For hospitals and healthcare agencies, loss of communications can cost human lives in a heartbeat unless alternative systems are right at hand.
The USC-CPHP and its partner organizations have built a statewide redundant communications system for hospitals and healthcare agencies called SCHEART (South Carolina Healthcare Emergency Amateur Radio Team) that increases our state’s readiness for everyday emergencies and major disasters by providing hospitals and healthcare facilities with redundant communications for drills, exercises and real-life emergencies. The USC-CPHP works closely with leaders of the Amateur Radio Emergency Services (ARES), Radio Amateur Civil Emergency Services (RACES), and the SC Hospital Association to train and license new operators across the state. The Center advocates for all four aspects of the ham radio initiative:
- continued training and licensing of new operators
- development of Radio Response Teams committed to covering their local hospitals when needed
- assessments of hospitals’ needs for ham radio equipment and help with resources to purchase it, and
- participation in drills, exercises and real-life events.
The SCHEART tremendous success has come from constant collaboration, great leadership and ongoing, energetic support for all four of these initiatives.
For more information, please go to the HAM Radio | SCHEART section of our website.
Team-based training strategies are the basis of the Center’s unique change strategy. The Center brings together multidisciplinary teams and helps them plan, conduct, and evaluate major projects that significantly enhance preparedness in their communities. Team-Based Training Institute sessions are tailored to the concerns, schedules, and needs of the individual teams, and are set up for the benefit and convenience of individual teams. As with all its services, the Center provides critical networking and collaboration opportunities, performs precise and comprehensive evaluation of projects based on its logic model, and shares/disseminates the products developed to reach target audiences.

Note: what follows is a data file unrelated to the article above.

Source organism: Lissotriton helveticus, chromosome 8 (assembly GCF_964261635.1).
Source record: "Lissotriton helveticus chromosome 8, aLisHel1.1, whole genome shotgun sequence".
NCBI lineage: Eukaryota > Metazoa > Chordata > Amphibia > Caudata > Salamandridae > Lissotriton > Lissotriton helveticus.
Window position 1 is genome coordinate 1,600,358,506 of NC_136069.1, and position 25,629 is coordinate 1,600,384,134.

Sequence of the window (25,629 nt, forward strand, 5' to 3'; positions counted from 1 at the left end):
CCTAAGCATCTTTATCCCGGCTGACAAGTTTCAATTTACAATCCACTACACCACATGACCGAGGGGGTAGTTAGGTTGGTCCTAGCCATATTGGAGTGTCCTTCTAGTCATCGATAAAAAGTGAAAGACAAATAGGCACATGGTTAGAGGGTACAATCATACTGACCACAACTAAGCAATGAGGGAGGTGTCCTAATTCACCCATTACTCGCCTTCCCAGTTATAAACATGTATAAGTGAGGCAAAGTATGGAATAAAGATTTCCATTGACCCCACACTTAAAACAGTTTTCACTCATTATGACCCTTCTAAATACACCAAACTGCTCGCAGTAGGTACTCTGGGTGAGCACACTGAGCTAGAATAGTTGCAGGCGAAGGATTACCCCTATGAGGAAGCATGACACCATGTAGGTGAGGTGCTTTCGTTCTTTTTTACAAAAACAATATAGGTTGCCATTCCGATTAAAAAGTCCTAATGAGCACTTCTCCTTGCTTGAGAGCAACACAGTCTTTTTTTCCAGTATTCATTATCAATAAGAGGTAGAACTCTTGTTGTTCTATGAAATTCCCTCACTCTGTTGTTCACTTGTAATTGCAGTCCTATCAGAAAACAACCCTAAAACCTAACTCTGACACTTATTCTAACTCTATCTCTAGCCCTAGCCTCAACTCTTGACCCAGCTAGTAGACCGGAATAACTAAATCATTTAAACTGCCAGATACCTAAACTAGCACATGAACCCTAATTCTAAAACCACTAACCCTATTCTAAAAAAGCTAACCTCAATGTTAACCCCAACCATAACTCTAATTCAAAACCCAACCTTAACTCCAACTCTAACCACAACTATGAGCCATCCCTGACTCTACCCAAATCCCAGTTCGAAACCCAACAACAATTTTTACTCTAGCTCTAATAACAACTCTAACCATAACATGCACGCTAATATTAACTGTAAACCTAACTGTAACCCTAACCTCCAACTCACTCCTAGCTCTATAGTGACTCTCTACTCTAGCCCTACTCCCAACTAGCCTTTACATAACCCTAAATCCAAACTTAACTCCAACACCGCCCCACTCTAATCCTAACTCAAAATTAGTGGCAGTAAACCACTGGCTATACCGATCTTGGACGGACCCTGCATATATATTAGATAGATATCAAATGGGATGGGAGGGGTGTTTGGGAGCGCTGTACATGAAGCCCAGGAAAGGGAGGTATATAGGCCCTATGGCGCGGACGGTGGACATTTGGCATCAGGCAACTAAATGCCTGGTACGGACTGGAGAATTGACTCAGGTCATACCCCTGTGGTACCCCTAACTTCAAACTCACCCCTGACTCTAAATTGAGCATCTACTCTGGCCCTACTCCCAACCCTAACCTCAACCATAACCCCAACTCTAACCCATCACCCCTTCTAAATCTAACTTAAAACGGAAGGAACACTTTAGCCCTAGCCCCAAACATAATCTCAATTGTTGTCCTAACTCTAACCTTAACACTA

For more information, please go to the USC-CPHP Team-Based Training Institute page.
In order to provide graduate students in the Arnold School of Public Health with hands-on training and field experience in disease investigation, and to provide the SC Department of Health and Environmental Control (DHEC) with surge capacity in emergencies, the USC-CPHP is collaborating with Arnold School and DHEC epidemiologists to develop and support Epi Investigation Teams. Teams are guided by professors in the Arnold School’s Epidemiology/Biostatistics department, DHEC epidemiologists, and Center staff. The project will train students and build their skills toward entry into the public health workforce. The Epi Teams provide DHEC employees and graduate students the opportunity to network and become acquainted before they have to face emergency situations together.
This effort is South Carolina’s first student-based Disaster Response Team. While still in its initial year of operation, it is open to students from the Department of Epidemiology and Biostatistics. One of the long-term goals of the program, however, is to open it to all Arnold School students as well as students from other areas of Health Sciences.
Ethics and Public Health in an Age of Terrorism is a carefully-crafted curriculum that explores the role of public health in addressing the ethical, emotional and legal dilemmas confronting those who plan for and respond to all hazards. The course was created in 2004 by a multi-disciplinary Advisory Committee of public health academics and professionals. It was designed and taught by distinguished faculty in public health, medicine and medical ethics, veterinary medicine, and economics. Their life-long scholarship and leadership enabled students to explore, from a multi-disciplinary perspective, the role of public health in addressing the many ethical, emotional and legal dilemmas posed by planning for and responding to terrorist attacks, emerging infectious diseases, and natural disasters. The course curriculum was written by philosopher and ethicist Howard B. Radest, PhD, and published in 2006.
Now available in a totally new, web-based, interactive course for all audiences, the curriculum is a guide for public health students, the workforce, and concerned citizens who want to find their way ethically when decisions must be made rapidly, under anxiety-filled and emergency conditions.
For more information, please go to the Ethics and Public Health in an Age of Terrorism information page.